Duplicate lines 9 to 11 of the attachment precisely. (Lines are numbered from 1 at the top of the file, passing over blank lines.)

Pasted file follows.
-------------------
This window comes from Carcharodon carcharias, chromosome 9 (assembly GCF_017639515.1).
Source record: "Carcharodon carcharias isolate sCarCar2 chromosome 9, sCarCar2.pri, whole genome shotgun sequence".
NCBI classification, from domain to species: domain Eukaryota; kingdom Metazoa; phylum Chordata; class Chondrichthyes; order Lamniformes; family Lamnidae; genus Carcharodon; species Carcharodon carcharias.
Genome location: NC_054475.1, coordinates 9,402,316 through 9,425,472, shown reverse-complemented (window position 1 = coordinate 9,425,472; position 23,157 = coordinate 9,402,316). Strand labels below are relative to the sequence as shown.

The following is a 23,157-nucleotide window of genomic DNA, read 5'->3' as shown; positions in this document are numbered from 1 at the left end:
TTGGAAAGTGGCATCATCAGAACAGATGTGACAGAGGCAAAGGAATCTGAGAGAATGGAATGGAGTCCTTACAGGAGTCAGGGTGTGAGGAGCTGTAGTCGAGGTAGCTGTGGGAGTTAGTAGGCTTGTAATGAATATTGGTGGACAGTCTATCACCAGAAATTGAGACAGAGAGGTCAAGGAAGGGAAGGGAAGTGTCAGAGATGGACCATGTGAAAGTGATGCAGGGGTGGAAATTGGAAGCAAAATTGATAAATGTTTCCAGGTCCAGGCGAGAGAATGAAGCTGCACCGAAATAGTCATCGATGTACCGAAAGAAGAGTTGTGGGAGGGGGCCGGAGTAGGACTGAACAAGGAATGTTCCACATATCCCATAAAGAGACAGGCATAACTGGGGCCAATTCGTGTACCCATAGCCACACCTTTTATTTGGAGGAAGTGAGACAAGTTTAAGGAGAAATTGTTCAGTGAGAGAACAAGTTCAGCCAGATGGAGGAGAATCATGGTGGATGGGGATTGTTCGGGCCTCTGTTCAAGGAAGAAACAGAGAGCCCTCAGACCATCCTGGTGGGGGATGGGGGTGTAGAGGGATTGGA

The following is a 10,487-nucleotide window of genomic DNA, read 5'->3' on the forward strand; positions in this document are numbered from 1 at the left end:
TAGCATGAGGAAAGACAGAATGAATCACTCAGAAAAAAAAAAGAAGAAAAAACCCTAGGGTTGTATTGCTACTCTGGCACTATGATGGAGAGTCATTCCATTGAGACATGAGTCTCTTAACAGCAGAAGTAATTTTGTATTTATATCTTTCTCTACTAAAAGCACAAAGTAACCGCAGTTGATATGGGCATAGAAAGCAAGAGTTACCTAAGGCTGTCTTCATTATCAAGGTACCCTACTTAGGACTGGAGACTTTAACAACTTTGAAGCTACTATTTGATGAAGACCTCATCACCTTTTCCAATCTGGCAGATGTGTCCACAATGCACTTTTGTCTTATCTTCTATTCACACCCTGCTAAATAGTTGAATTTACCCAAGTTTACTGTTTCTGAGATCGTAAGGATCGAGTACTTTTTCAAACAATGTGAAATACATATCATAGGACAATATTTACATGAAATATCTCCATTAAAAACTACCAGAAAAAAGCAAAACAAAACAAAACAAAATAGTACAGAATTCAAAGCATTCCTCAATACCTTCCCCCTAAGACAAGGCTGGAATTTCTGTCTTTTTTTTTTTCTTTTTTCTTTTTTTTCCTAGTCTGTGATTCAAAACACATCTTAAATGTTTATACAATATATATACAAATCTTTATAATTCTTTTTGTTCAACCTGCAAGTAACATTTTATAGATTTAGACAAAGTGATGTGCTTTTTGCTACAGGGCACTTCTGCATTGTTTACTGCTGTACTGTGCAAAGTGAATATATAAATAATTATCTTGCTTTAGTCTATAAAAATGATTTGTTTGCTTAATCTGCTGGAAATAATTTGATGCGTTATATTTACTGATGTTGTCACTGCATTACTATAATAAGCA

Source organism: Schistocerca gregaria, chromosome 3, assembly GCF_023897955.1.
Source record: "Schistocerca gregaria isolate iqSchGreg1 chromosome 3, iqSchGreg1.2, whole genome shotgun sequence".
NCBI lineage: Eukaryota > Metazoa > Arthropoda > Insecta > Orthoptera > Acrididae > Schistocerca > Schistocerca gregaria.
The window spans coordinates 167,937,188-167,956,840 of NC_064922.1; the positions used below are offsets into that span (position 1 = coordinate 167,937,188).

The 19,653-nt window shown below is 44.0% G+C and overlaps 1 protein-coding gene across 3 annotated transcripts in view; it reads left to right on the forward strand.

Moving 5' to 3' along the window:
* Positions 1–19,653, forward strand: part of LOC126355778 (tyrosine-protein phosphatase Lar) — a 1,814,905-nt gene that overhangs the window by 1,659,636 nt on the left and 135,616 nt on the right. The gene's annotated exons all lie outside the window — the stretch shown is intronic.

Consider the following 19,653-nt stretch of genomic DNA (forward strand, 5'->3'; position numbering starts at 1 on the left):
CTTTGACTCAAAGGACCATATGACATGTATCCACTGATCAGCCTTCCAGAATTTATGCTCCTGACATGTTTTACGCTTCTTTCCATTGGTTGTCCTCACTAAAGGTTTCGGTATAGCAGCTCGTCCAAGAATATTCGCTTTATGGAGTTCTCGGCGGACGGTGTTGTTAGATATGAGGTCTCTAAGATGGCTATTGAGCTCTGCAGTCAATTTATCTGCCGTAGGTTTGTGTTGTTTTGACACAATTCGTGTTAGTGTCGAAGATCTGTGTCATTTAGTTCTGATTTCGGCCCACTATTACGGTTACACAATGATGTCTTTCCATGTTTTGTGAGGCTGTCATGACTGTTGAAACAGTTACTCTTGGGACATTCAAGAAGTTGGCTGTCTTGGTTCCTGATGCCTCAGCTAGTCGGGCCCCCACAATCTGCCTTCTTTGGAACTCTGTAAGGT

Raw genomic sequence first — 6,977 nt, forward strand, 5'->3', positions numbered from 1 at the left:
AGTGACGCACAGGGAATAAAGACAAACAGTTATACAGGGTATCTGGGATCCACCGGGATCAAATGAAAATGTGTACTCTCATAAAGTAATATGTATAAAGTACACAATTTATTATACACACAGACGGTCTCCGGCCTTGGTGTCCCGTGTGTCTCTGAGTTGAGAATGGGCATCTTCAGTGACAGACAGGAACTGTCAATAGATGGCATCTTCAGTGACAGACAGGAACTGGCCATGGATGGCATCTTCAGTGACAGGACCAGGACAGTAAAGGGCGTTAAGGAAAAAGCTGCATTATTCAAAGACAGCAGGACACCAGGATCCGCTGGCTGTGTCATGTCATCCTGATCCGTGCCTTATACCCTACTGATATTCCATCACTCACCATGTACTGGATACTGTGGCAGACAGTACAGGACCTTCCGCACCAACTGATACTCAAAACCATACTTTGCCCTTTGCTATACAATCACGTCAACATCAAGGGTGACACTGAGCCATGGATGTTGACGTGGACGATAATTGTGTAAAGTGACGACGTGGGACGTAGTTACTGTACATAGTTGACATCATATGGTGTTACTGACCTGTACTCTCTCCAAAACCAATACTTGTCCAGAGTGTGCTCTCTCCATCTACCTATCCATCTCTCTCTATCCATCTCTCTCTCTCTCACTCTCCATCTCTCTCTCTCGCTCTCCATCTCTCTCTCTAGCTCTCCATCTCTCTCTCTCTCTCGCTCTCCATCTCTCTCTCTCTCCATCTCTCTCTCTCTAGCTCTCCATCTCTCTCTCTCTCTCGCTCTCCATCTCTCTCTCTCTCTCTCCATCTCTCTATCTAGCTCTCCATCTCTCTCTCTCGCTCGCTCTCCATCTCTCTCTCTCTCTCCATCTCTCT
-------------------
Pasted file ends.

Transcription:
Source organism: Schistocerca gregaria, chromosome 3, assembly GCF_023897955.1.
Source record: "Schistocerca gregaria isolate iqSchGreg1 chromosome 3, iqSchGreg1.2, whole genome shotgun sequence".
NCBI lineage: Eukaryota > Metazoa > Arthropoda > Insecta > Orthoptera > Acrididae > Schistocerca > Schistocerca gregaria.